Ketchikan’s borough manager would get a nearly $18,000 raise and seven-plus weeks of paid vacation in a new contract up for an assembly vote Monday.
The contract would raise Borough Manager Ruben Duran’s annual pay to $160,000 a year, up from $142,140.
Borough Mayor Rodney Dial says it’s a necessary — if perhaps unpopular — step.
“I totally understand that the optics and the timing of this are bad, but what I’m asking that the public consider is that sometimes you have to spend money to save money. And this, in my opinion, is one of those cases,” Dial said, adding that he was not speaking for the full assembly.
Dial says a nationwide search for a new borough manager, should Duran leave when his contract expires in December, would cost between $30,000 and $40,000. And Dial says Duran was underpaid to begin with — he started with a base salary of $110,000 in 2016.
“When our current manager agreed to take this position years ago, he was willing to come in and work at substantially less than what his experience qualified him for because he was moving to Ketchikan. And the people of this community got a really good deal,” Dial said.
The new contract also provides for the payment of a more than $55,000 “longevity bonus” for staying on for the duration of his initial five-year contract. The 10% bonus accrued over the past five years, was guaranteed by the previous contract and was calculated as part of his annual compensation — that is, his current pay includes that as-yet unpaid bonus.
Under the new contract, Duran would get 36 days a year of paid time off, up from 30 in the previous contract signed in 2016. That’s about a month and a half annually. A 2020 outside study of the borough’s compensation found Ketchikan led the market in paid time off.
Dial says the 36-day offer is fair — he says the manager works a lot of unpaid overtime.
“So it’s kind of a way to increase the package without really increasing the cost,” Dial said.
Duran had asked for at least $175,000 a year and 36 days off, according to documents obtained through a public records request.
“My request for [a] $175,000 annual salary was based [on] the combination of the market for this position in Alaska and my decades of experience,” Duran wrote in a letter to the Ketchikan Gateway Borough Mayor and Assembly.
At the current offer of $160,000, Duran would be paid more than municipal managers in other similar-size Alaska communities, including Sitka, Kenai and Kodiak. He’d be paid more than the previous Ketchikan borough manager when adjusted for inflation. City managers in Juneau and Ketchikan are paid more. That’s all according to a borough human resources analysis included with the document release.
Duran told the mayor and assembly that by declining pension contributions, he would save the borough upwards of $36,000 per year, 22% of his salary. But an analysis by the borough’s finance department requested by Assembly Member Jeremy Bynum says the actual savings is closer to $6,000.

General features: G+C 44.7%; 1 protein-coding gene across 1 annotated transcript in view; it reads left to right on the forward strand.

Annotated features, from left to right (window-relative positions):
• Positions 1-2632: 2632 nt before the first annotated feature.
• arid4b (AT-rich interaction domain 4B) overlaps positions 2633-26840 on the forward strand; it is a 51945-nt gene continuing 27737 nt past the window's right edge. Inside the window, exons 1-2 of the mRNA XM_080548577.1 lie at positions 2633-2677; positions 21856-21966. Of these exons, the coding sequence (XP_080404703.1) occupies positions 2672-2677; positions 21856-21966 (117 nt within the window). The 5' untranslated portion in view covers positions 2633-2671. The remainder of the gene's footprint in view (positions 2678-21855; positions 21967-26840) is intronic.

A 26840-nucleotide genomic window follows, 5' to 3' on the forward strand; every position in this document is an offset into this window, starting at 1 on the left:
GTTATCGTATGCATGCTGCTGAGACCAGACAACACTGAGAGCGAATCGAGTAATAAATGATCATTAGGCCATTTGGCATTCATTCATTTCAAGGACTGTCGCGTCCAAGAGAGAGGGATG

That’s because the borough is still required to pay roughly 18% his salary into the pension system, even if he declines the benefit, according to the borough finance director. She adds that the borough manager position has not been included in the public employee pension system since 2010.
Duran declined a recorded interview.
“I’d prefer not to comment on a borough action that personally affects me,” Duran said in a brief phone call. He did not respond to emails asking about the savings related to declining retirement contributions.
Dial says it’s a matter of accounting.
“Does it save that much in retirement contributions? It does. Is that cost offset partially in other places? Yes. So I mean, it’s not a it’s not an inaccurate statement. It’s probably — you could provide a different context to it,” Dial said.
The borough’s previous manager, Dan Bockhorst, spotlighted a planned increase in the manager’s office budget last month. It’s since been the subject of several public comments to the assembly, including from public employee unions, according to the documents released.
But until the draft contract was released Thursday afternoon, it was unclear what, if any, raise the manager would get. The contract requires a majority vote of the assembly.
In other business, the Borough Assembly is scheduled to hold a work session to discuss a possible $6.6 million bond issue to improve the borough’s fields. At its last meeting, the assembly voted down a staff recommendation to postpone the planned bond issue until 2022 due to budget concerns brought on by the pandemic.
Assembly Member Jeremy Bynum argued voters should decide whether the bond issue was a prudent financial choice. The assembly would need to finalize the bond question by August 16 to get it on this year’s October municipal ballot, the borough says.
Finally, the assembly is scheduled to hold its second and final vote on an ordinance that would allow the borough to set new rules for dogs on Weiss Fields near Point Higgins Elementary School. Softball players have complained about fecal matter and holes dug in the field surface.
Borough officials have said they don’t plan to ban dogs from the field altogether.
Ketchikan’s Borough Assembly meets at 5:30 p.m. Monday in the Borough Assembly Chambers at the White Cliff Building. Members of the public can weigh in at the beginning of the meeting. It’s live-streamed on the borough’s website and local cable channels.